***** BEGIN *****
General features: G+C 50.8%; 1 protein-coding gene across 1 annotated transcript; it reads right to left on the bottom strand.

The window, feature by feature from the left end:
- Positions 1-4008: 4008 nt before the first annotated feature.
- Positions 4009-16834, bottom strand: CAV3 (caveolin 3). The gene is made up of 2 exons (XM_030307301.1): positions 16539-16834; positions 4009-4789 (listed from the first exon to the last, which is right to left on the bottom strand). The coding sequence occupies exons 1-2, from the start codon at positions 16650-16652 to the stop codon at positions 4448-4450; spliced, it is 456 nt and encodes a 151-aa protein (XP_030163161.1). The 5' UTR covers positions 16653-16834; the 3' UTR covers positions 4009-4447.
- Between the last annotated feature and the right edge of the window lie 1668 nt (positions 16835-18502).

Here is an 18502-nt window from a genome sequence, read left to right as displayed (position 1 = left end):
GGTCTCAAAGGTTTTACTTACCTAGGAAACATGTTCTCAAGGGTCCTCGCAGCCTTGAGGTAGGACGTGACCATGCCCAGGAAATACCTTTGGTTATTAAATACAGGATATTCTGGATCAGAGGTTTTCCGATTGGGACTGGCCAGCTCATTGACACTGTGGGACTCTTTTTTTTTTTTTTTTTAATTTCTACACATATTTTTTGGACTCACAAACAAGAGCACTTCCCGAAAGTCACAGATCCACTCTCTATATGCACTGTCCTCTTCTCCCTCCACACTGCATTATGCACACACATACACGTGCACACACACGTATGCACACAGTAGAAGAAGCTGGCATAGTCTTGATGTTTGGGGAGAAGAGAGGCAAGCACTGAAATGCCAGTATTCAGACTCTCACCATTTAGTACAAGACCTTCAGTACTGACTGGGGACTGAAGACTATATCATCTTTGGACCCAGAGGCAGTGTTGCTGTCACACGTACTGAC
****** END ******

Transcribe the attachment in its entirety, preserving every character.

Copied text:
General features: G+C 50.8%; 1 protein-coding gene across 1 annotated transcript; it reads right to left on the bottom strand.

The window, feature by feature from the left end:
- Positions 1-4008: 4008 nt before the first annotated feature.
- Positions 4009-16834, bottom strand: CAV3 (caveolin 3). The gene is made up of 2 exons (XM_030307301.1): positions 16539-16834; positions 4009-4789 (listed from the first exon to the last, which is right to left on the bottom strand). The coding sequence occupies exons 1-2, from the start codon at positions 16650-16652 to the stop codon at positions 4448-4450; spliced, it is 456 nt and encodes a 151-aa protein (XP_030163161.1). The 5' UTR covers positions 16653-16834; the 3' UTR covers positions 4009-4447.
- Between the last annotated feature and the right edge of the window lie 1668 nt (positions 16835-18502).

Here is an 18502-nt window from a genome sequence, read left to right as displayed (position 1 = left end):
GGTCTCAAAGGTTTTACTTACCTAGGAAACATGTTCTCAAGGGTCCTCGCAGCCTTGAGGTAGGACGTGACCATGCCCAGGAAATACCTTTGGTTATTAAATACAGGATATTCTGGATCAGAGGTTTTCCGATTGGGACTGGCCAGCTCATTGACACTGTGGGACTCTTTTTTTTTTTTTTTTTAATTTCTACACATATTTTTTGGACTCACAAACAAGAGCACTTCCCGAAAGTCACAGATCCACTCTCTATATGCACTGTCCTCTTCTCCCTCCACACTGCATTATGCACACACATACACGTGCACACACACGTATGCACACAGTAGAAGAAGCTGGCATAGTCTTGATGTTTGGGGAGAAGAGAGGCAAGCACTGAAATGCCAGTATTCAGACTCTCACCATTTAGTACAAGACCTTCAGTACTGACTGGGGACTGAAGACTATATCATCTTTGGACCCAGAGGCAGTGTTGCTGTCACACGTACTGAC